When ready to start frying, remove the chicken from the brine and rinse under cold, running water, and let drain in a colander.  After they have drained a while, place chicken pieces, skin side up for the thighs, on a sheet pan lined with two thicknesses of paper towels.  Use another wad of paper towels to pat the top of the pieces dry.

Step 2:  The Fry

Put a couple of cups of the AP Flour in a Zip-Loc bag with the teaspoon of Kosher salt, and twenty twists or so of the black pepper from your pepper mill.  Put the drained, dry chicken in the bag and coat well, a few pieces at a time.  Place floured chicken on a sheet pan with a rack and let sit while you finish your breading duties.

Once all chicken pieces are floured, put your Big-Ass Cast Iron Skillet on a medium-high flame and let it heat for a minute or so.  Pre-heat the oven to 325°.  Add enough of the oil to cover the bottom of your B.A.C.I.S. to a depth of about a 1/4 inch.

Re-flour the chicken pieces a few at a time as you fry them in batches, using the same flour from the first breading (Don’t re-flour the all the chicken at once; do them a few at a time, and wait until just before it is their turn in the pan).

Now comes the only really tricky part in the whole operation: the actual frying.  My wife is the Fry-Mistress; and her technique, while partly instinctive by virtue of her Mid-Western gene pool, has been finely honed over the years.  Knowing when the oil is too hot, not enough, etc, is a skill that only comes with practice; but generally speaking, slower is better.  I can’t give you an exact temperature because checking the oil’s temperature with a thermometer is just not how she rolls.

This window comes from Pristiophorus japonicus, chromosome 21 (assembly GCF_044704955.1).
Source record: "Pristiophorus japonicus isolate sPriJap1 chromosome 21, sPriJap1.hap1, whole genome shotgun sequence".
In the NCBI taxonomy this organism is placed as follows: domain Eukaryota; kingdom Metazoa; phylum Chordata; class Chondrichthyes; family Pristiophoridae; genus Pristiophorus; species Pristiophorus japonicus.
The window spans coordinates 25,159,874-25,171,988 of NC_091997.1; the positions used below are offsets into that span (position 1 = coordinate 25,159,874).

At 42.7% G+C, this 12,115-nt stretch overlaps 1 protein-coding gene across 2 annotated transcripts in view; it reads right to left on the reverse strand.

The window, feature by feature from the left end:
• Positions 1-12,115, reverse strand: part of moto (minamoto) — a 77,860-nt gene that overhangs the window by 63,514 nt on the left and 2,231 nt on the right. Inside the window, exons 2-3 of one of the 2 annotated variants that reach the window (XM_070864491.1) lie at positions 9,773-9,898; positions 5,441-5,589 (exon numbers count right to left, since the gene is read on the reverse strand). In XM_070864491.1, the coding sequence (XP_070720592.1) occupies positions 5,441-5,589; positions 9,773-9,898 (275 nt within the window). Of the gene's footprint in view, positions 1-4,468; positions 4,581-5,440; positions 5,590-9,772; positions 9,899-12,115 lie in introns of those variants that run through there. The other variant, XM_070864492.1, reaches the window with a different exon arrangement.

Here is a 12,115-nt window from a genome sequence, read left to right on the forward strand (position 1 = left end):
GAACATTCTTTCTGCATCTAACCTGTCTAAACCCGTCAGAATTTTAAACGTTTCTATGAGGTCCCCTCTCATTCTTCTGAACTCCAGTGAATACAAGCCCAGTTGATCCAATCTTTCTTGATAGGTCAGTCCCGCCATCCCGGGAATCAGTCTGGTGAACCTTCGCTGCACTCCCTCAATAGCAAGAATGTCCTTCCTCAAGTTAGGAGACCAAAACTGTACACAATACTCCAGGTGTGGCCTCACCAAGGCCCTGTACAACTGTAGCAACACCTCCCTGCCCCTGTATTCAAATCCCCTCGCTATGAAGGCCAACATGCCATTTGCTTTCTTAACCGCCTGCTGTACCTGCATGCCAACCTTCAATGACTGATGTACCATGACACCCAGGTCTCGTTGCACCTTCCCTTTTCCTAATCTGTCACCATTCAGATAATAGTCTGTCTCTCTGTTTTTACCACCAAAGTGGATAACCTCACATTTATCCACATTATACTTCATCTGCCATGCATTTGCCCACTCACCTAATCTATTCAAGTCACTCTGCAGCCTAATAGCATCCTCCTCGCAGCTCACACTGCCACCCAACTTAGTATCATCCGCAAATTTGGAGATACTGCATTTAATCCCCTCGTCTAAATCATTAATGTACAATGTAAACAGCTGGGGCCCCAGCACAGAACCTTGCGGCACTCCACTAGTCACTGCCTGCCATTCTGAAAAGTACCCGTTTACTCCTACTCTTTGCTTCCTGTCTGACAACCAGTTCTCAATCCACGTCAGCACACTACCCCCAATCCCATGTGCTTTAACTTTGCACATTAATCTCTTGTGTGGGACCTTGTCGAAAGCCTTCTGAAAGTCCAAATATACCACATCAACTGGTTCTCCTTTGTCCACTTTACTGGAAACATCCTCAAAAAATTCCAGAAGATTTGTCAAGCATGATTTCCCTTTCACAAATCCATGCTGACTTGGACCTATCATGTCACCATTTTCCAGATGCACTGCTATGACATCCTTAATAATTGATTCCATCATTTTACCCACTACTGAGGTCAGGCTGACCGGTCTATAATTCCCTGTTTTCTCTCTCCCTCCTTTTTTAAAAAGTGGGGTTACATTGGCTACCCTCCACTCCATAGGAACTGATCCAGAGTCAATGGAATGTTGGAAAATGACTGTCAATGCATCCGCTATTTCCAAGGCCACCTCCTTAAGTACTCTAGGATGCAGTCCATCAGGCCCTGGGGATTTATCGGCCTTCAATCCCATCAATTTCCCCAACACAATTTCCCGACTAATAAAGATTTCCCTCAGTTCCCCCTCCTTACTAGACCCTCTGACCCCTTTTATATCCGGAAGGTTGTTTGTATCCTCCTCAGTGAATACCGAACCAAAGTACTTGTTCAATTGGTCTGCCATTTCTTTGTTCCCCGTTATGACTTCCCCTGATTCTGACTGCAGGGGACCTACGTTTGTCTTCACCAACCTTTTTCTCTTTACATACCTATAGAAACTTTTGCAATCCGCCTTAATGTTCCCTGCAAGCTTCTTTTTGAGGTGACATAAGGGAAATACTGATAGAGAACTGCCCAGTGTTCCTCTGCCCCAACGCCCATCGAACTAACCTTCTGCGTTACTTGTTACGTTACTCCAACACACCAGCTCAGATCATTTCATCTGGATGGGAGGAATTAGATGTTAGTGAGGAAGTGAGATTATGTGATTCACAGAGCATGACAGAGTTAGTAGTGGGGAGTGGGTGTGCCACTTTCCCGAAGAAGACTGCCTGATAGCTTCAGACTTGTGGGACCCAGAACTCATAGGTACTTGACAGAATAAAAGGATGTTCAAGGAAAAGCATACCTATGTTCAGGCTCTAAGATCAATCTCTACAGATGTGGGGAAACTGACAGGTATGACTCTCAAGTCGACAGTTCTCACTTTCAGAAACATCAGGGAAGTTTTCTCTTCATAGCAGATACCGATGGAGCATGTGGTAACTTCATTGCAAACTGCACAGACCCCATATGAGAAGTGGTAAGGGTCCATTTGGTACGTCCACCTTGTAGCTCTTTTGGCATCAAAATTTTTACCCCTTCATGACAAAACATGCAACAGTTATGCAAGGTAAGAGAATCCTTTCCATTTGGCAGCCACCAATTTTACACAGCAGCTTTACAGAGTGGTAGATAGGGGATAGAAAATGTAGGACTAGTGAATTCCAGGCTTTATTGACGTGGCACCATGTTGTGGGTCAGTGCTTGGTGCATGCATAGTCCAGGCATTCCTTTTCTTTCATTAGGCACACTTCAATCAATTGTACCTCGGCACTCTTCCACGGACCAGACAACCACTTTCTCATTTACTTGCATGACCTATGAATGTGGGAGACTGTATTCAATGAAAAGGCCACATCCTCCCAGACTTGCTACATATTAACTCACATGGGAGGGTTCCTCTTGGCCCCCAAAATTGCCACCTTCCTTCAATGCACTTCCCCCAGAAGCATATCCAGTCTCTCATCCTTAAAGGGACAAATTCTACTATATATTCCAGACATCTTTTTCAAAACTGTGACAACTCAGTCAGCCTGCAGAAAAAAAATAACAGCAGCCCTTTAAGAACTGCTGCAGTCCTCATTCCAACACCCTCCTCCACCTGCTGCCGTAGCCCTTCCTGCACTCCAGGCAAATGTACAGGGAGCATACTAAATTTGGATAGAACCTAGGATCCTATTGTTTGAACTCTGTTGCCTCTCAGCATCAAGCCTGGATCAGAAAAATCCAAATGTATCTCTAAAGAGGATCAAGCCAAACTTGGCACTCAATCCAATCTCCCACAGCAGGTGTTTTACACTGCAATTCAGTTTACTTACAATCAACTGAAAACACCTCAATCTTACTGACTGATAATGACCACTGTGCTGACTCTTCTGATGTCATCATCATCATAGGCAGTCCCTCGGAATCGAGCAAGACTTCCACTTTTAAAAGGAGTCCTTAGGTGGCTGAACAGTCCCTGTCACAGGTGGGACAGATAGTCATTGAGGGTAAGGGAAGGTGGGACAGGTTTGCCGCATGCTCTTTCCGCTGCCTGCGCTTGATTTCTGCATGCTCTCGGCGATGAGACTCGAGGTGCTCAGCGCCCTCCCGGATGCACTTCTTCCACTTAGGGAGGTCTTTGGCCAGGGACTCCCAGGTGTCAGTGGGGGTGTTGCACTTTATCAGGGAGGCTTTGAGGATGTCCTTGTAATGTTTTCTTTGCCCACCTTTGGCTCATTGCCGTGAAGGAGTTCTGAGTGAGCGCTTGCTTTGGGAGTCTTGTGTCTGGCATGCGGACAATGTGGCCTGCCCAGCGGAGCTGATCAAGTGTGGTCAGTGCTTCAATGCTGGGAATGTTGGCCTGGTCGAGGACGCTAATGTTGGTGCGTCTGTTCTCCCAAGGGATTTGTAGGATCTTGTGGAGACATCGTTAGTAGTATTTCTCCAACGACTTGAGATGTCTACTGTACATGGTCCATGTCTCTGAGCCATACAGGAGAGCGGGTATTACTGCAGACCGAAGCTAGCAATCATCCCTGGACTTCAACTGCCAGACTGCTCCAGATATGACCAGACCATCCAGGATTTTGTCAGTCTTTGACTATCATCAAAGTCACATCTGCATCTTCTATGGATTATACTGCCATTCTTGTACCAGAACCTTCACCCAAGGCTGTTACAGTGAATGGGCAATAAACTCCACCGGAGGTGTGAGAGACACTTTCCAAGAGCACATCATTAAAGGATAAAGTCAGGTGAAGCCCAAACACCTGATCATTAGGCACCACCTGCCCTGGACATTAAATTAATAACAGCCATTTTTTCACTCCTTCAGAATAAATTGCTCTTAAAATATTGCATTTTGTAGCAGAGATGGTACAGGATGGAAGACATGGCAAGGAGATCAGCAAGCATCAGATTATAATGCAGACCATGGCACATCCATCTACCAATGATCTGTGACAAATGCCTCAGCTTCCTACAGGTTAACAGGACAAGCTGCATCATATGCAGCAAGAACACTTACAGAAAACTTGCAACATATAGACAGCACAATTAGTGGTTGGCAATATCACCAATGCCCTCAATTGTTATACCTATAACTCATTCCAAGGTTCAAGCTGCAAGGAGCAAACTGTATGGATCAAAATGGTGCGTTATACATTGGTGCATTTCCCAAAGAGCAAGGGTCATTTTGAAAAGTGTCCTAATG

Knowing when to turn the bird is also critical, as she turns the pieces but once.  The chicken last night fried at a pace that allowed her to put it in the pan, then come out into the backyard to socialize and have a cocktail, returning to the stove at just the precise moment to make the turn.  So, to time it precisely, make yourself a Cosmo, go chat for about 15-20 minutes, then flip.   Another important part of the frying procedure, apparently, is to yell “DON’T FLIP IT!!!” at your husband, from the backyard, if you happen to look through the kitchen window and see him even approaching the stove.  (“Hey, I’m not touching it!!”)

Fry the chicken until beautifully golden brown.  Put crispy, beautiful pieces of chicken yumminess onto a sheet pan with a rack, to keep warm in the oven while you finish frying the rest.  Some of the pieces from the first couple of batches can be returned to the hot oil in the pan to re-crisp them, if you feel it necessary, before serving.

To those of you adventurous enough to try this Best Fried Chicken of All Time recipe, I will just say, in advance, “You’re welcome…”

"Slap-Yo-Mama" Chicken

You'll want to slap yo mama, but please don't...


6 Responses to "Slap-Yo-Mama-Good" Fried Chicken

  1. Carole Loomis says:

    Margaritas work, too. And I think I put a tad more salt and 1/2 inch of oil…

  2. Sounds heavenly! I always want to try and make fried chicken but I have a fear of a hot oil flying in my face. This sounds doable! Or like Patrick said..just come on over and use your stove and pan! LOL! I will bring lots of wine!!

  3. teleburst says:

    I’ve found that the best time to fry is when the top of the oil is shimmering. This is at the point immediately before it really starts smoking. If it’s not hot enough, the chicken will soak up oil like a sponge and if it’s too hot, it’ll brown too quickly (and maybe even burn) and you’ll end up with unhealthy pink meat near the bones.

    The one thing my mom could cook was fried chicken (a skill that was passed down by her Arkansas mother). Note that I said “the one thing”. God bless your vegetable-destroying soul, mom.

  4. Margaret says:

    God, I miss you guys! Please come visit us soon…